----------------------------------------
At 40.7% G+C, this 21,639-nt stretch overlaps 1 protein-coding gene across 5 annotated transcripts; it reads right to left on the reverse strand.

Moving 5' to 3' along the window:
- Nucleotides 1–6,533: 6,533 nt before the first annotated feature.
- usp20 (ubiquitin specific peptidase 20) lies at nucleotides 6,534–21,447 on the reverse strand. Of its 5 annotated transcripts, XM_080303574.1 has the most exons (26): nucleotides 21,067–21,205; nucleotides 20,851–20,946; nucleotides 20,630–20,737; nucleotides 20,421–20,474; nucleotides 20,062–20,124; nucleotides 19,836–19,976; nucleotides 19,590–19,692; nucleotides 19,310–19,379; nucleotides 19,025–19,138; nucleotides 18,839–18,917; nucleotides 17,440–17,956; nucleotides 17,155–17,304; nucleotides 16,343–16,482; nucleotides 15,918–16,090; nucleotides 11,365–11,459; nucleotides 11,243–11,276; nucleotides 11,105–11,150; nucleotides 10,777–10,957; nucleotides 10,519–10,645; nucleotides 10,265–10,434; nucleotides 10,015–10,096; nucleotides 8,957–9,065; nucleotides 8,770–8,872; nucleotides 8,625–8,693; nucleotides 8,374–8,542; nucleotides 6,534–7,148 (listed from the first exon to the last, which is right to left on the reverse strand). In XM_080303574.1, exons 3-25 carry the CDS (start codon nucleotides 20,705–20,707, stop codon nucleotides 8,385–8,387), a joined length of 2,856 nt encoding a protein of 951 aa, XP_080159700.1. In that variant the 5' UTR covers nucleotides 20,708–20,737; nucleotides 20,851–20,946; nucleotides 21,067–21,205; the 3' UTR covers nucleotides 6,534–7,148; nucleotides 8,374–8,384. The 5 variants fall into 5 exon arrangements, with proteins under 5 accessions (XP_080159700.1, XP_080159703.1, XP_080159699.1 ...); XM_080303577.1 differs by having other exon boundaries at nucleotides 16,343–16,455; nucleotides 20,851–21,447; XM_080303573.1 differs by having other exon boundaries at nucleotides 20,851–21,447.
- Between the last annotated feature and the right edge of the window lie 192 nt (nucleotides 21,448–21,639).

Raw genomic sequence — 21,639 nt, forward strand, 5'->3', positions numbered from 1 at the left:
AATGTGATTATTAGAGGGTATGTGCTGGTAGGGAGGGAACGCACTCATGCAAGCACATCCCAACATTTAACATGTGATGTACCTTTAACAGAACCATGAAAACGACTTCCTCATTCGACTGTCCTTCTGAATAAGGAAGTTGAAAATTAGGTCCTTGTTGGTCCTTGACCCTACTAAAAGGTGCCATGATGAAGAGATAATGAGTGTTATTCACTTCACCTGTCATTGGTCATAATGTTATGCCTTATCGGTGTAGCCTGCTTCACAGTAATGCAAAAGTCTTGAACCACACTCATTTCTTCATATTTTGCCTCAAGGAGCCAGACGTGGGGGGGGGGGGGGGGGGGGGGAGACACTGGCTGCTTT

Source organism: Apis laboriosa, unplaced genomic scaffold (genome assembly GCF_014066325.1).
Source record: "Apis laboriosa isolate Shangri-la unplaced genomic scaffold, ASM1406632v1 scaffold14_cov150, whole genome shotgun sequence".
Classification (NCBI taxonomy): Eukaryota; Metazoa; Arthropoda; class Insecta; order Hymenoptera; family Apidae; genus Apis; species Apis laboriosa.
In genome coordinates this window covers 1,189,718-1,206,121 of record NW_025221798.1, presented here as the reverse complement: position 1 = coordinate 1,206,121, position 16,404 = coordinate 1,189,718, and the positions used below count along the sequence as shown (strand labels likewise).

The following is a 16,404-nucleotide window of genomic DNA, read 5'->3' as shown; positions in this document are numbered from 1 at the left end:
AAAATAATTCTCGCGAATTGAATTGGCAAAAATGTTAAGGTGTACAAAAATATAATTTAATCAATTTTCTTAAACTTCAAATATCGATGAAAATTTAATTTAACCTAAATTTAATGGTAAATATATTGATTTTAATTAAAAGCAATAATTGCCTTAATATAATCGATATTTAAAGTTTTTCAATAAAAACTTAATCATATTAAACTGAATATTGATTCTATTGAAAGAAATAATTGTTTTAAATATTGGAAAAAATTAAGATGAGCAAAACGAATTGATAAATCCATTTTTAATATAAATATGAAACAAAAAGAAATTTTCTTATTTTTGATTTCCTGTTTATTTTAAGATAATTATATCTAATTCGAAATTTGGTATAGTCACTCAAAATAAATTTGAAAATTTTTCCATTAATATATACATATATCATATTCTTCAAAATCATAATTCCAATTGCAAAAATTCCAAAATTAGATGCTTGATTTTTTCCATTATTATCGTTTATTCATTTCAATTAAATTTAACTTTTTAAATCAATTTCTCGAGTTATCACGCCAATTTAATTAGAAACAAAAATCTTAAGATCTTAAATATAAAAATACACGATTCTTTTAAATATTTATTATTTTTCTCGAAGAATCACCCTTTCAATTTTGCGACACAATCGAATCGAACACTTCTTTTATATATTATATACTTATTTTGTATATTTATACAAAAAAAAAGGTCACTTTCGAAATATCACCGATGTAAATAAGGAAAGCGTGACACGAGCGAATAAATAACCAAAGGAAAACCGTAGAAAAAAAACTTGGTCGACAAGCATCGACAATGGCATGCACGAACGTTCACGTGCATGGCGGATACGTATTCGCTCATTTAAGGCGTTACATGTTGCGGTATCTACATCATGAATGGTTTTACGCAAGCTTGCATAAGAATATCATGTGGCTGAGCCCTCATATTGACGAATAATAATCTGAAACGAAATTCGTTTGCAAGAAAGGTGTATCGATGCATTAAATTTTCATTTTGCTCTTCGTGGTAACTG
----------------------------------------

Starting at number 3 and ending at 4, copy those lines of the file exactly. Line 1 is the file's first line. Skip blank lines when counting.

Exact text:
- Nucleotides 1–6,533: 6,533 nt before the first annotated feature.
- usp20 (ubiquitin specific peptidase 20) lies at nucleotides 6,534–21,447 on the reverse strand. Of its 5 annotated transcripts, XM_080303574.1 has the most exons (26): nucleotides 21,067–21,205; nucleotides 20,851–20,946; nucleotides 20,630–20,737; nucleotides 20,421–20,474; nucleotides 20,062–20,124; nucleotides 19,836–19,976; nucleotides 19,590–19,692; nucleotides 19,310–19,379; nucleotides 19,025–19,138; nucleotides 18,839–18,917; nucleotides 17,440–17,956; nucleotides 17,155–17,304; nucleotides 16,343–16,482; nucleotides 15,918–16,090; nucleotides 11,365–11,459; nucleotides 11,243–11,276; nucleotides 11,105–11,150; nucleotides 10,777–10,957; nucleotides 10,519–10,645; nucleotides 10,265–10,434; nucleotides 10,015–10,096; nucleotides 8,957–9,065; nucleotides 8,770–8,872; nucleotides 8,625–8,693; nucleotides 8,374–8,542; nucleotides 6,534–7,148 (listed from the first exon to the last, which is right to left on the reverse strand). In XM_080303574.1, exons 3-25 carry the CDS (start codon nucleotides 20,705–20,707, stop codon nucleotides 8,385–8,387), a joined length of 2,856 nt encoding a protein of 951 aa, XP_080159700.1. In that variant the 5' UTR covers nucleotides 20,708–20,737; nucleotides 20,851–20,946; nucleotides 21,067–21,205; the 3' UTR covers nucleotides 6,534–7,148; nucleotides 8,374–8,384. The 5 variants fall into 5 exon arrangements, with proteins under 5 accessions (XP_080159700.1, XP_080159703.1, XP_080159699.1 ...); XM_080303577.1 differs by having other exon boundaries at nucleotides 16,343–16,455; nucleotides 20,851–21,447; XM_080303573.1 differs by having other exon boundaries at nucleotides 20,851–21,447.